April 9, 2013
Contact: Ben Klein, NCL Communications, (202) 835-3323, email@example.com
Washington, DC-The National Consumers League (NCL), the nation’s pioneering consumer advocacy organization, today expressed disappointment with the Obama Administration’s apparent plans to move forward with the implementation of poultry slaughter reform.
“Consumer and worker advocates have been working tirelessly to halt the implementation of this program,” said Executive Director Sally Greenberg. “The changes USDA has proposed would put both workers and consumers at risk.”
In January of 2012, USDA proposed changes to poultry slaughter. While historically, inspection duties have been carried out by government inspectors, the new model would transfer some of these responsibilities to plant employees; these are workers who may be vulnerable to employer intimidation and lack the level of training government inspectors possess. In addition, plants adopting the new model would be allowed to increase the speed of inspection to 175 birds per minute, a rate of one bird every third of a second. The proposal has been sitting at USDA for several months after vocal opposition from both advocates and members of Congress, but the President’s new budget--released yesterday--includes projected savings from the implementation of this program.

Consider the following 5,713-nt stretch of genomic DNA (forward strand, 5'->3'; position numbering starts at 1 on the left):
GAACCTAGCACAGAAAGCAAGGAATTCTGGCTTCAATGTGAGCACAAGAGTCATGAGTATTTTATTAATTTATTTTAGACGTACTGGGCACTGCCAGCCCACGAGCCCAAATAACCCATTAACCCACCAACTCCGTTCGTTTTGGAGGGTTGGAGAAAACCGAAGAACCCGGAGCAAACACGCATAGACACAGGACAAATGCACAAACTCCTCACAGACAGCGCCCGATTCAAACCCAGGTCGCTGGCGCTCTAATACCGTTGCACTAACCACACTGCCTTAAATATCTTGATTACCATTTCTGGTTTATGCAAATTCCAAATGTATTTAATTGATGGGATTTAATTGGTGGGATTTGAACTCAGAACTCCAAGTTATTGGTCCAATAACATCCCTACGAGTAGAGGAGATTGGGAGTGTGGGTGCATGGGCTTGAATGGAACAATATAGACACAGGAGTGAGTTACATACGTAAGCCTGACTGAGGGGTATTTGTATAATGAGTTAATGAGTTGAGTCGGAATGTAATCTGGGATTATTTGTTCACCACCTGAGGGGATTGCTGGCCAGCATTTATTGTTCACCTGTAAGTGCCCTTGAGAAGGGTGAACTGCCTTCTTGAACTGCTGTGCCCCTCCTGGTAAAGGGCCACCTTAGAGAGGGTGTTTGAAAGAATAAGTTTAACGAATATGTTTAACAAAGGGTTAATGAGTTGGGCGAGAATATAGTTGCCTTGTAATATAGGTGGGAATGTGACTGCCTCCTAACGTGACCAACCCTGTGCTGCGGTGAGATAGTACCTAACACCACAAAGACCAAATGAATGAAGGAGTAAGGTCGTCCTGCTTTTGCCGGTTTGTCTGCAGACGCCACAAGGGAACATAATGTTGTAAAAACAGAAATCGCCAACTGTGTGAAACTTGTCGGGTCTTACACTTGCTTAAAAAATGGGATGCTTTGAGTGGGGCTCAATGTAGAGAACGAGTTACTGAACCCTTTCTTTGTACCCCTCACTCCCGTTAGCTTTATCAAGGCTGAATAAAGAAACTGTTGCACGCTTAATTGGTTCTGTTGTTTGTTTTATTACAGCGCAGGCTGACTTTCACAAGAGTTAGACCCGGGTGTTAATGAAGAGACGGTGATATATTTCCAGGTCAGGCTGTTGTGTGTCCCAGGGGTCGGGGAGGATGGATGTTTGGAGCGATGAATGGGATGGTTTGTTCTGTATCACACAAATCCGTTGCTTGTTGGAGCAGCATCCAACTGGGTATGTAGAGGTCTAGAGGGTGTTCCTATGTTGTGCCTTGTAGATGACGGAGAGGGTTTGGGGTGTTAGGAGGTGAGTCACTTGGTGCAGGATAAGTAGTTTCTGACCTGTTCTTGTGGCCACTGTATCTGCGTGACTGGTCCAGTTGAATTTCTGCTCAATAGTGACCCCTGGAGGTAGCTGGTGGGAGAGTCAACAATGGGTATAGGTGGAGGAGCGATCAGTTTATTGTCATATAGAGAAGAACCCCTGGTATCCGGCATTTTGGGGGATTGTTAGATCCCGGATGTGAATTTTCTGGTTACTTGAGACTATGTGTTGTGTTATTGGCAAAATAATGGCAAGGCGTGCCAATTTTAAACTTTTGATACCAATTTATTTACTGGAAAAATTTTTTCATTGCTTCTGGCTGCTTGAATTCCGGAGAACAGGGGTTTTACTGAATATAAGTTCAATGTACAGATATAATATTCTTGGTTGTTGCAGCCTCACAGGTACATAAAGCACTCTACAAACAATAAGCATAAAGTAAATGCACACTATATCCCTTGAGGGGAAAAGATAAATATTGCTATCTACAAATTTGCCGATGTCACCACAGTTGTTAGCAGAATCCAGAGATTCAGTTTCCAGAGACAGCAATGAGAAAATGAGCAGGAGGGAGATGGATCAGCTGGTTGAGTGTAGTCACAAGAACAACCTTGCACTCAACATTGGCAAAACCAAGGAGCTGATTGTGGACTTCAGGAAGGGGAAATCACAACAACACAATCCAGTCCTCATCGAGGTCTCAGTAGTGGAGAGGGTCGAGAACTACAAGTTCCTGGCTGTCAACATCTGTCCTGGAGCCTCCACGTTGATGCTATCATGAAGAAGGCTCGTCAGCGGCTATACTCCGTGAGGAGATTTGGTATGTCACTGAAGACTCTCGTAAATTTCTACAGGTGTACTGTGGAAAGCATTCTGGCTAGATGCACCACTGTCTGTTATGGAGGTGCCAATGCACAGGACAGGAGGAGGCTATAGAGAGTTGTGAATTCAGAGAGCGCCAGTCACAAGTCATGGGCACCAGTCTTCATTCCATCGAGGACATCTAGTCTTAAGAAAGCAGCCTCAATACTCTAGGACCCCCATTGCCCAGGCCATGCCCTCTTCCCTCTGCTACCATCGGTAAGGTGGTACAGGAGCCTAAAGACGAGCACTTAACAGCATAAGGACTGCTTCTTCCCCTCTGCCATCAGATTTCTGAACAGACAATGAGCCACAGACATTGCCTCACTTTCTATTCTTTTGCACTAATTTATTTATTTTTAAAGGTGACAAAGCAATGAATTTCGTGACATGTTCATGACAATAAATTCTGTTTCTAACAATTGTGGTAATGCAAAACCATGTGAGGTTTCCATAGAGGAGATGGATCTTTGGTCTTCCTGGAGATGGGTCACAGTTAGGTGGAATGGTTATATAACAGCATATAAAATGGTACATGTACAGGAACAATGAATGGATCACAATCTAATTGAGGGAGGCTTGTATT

“We are disappointed that the Administration has chosen to move forward with this irresponsible proposal which would endanger public health, especially after such vocal opposition from labor, consumers, and many others,” said Greenberg, “NCL has serious questions about the safety of workers and the food they produce under this scheme, none of which have been adequately answered. While judicious spending is essential, creating savings by sacrificing worker and food safety is not the answer. ”
About the National Consumers League
The National Consumers League, founded in 1899, is America's pioneer consumer organization. Our mission is to protect and promote social and economic justice for consumers and workers in the United States and abroad. For more information, visit www.nclnet.org.